I will see each person separately at the start, to make sure there are no matters which might make mediation unsuitable or difficult.  Your safety and wellbeing are most important.  Where possible, meetings would then continue on a joint basis, as this is the quickest and most effective way of reaching agreement, and of building a good basis for future communications.  In cases where it is too difficult for parties to be in the same room, mediation can proceed on a ‘shuttle’ basis, where I go between separate rooms to speak to the parties.

9. How long are the meetings?

The meetings would not normally be longer than two hours. Mediation information and assessment meetings (MIAMS) take about an hour.

10. Where will the meetings take place?

The meetings are held in serviced offices in Stockport or Macclesfield, whichever is more convenient. The rooms currently used are at 250 Park Lane, Macclesfield SK11 8AD

11. Does the other party have to have my address and phone number?

It is not essential, although it is usually desirable where there are children involved.

12. Do I need to give the other party and the mediator full details of my finances and copy documents?

Yes.  Discussion of financial matters can only proceed on the basis of full disclosure of financial information.  The mediation would have to be brought to an end if disclosure is not given.  It is necessary to give both parties and the mediator a clear picture of the financial position so that they can formulate a settlement that works and appears fair to them both.  It is also necessary to obtain proper legal advice, and would be needed by a judge who was being asked to approve an agreed financial order.  If full disclosure is not given and this became apparent later, there is a risk that any agreed settlement could be overturned.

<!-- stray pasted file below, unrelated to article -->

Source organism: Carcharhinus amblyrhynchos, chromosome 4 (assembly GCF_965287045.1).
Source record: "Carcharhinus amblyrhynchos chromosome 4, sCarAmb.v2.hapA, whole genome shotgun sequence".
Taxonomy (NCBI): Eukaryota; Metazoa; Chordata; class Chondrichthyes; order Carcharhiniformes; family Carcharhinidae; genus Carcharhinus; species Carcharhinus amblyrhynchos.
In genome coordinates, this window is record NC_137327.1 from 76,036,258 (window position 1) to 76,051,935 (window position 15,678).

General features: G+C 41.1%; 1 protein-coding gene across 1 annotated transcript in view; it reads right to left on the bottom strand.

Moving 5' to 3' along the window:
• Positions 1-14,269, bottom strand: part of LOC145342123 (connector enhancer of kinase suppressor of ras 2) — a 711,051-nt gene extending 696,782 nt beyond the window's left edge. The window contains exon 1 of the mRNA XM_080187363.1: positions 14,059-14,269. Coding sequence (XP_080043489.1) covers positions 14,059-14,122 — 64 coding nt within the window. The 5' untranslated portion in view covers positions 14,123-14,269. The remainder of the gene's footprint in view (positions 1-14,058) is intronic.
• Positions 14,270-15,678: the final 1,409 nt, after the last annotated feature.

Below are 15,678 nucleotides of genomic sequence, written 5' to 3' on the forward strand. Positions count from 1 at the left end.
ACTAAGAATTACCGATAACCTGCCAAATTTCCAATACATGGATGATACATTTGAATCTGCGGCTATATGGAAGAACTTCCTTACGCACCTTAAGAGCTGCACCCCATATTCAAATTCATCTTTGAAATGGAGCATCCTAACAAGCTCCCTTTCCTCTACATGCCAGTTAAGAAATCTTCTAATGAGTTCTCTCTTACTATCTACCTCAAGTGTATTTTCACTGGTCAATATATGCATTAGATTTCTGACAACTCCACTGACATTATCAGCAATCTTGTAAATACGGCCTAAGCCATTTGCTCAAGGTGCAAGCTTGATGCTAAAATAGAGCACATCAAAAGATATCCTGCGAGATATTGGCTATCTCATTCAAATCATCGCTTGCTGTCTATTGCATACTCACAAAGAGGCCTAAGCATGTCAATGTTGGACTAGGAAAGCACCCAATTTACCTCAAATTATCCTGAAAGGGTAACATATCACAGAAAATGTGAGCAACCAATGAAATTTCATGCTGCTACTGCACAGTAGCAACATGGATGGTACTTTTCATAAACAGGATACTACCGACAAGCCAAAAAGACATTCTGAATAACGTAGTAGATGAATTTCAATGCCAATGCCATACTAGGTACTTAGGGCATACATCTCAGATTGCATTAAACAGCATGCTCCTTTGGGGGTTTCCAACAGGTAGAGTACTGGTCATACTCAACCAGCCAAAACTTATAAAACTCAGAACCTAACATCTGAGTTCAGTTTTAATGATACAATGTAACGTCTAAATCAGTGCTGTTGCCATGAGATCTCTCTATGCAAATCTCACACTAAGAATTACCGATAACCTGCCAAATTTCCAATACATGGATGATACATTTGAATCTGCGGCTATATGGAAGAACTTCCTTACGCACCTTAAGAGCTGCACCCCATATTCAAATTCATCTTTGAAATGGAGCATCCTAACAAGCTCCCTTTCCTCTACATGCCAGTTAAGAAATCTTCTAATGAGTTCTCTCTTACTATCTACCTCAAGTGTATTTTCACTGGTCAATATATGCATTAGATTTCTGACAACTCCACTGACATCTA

13. Is mediation confidential?

The discussions in mediation are confidential and cannot be referred to if the matter subsequently went to court.  There are certain exceptions to this as follows:-

  • All financial information disclosed is on an open basis, and may be used in court proceedings if necessary
  • If there appears to be a serious risk of harm to you or a child I would be obliged to report the matter to the appropriate safeguarding authorities.
  • I am required to make disclosure to the  appropriate government authority of any matter which appears to be within the money  laundering regulations.

14. Can I speak to the mediator on my own?

It is possible to speak to me separately, but you should remember that I am impartial and cannot keep secrets once a mediation is underway.  This means you should not share matters which you would not wish the other party to know.

15. Are matters agreed in mediation legally binding?

Matters you agree on in mediation are not legally binding unless your solicitors make them into a court order.  This would typically be needed in relation to financial matters but not necessarily in relation to arrangements for children.

In certain cases it can be helpful to have solicitors join in with the final mediation meeting so that they can help fine tune the detail, and draw up legally binding documents for signature at the meeting.

16. Does the mediator see the children?

Yes in situations where you and I agree that it would be helpful, and where the children wish for this to happen.  This would only be arranged after a full discussion with you both to ensure that it is the right way forward.  I am trained to consult with children and have enhanced DBS clearance.  For more information please go to Consulting with Children in Mediation

17. What does it cost?

We charge £100 per hour per person.  Payment should be made at the end of each meeting, or in advance for mediation summaries as agreed.  If is appears  that you may be eligible for legal aid, you may wish to check the 'Find a Mediator' tool on the Family Mediation Council website as I do not provide a legal aid service. You can find out if you are likely to be eligible by going to



Family Mediation - MIAMS - Divorce disputes - Custody issues in divorce - Mediation in Cheshire - Mediation in Stockport - Mediation in Macclesfield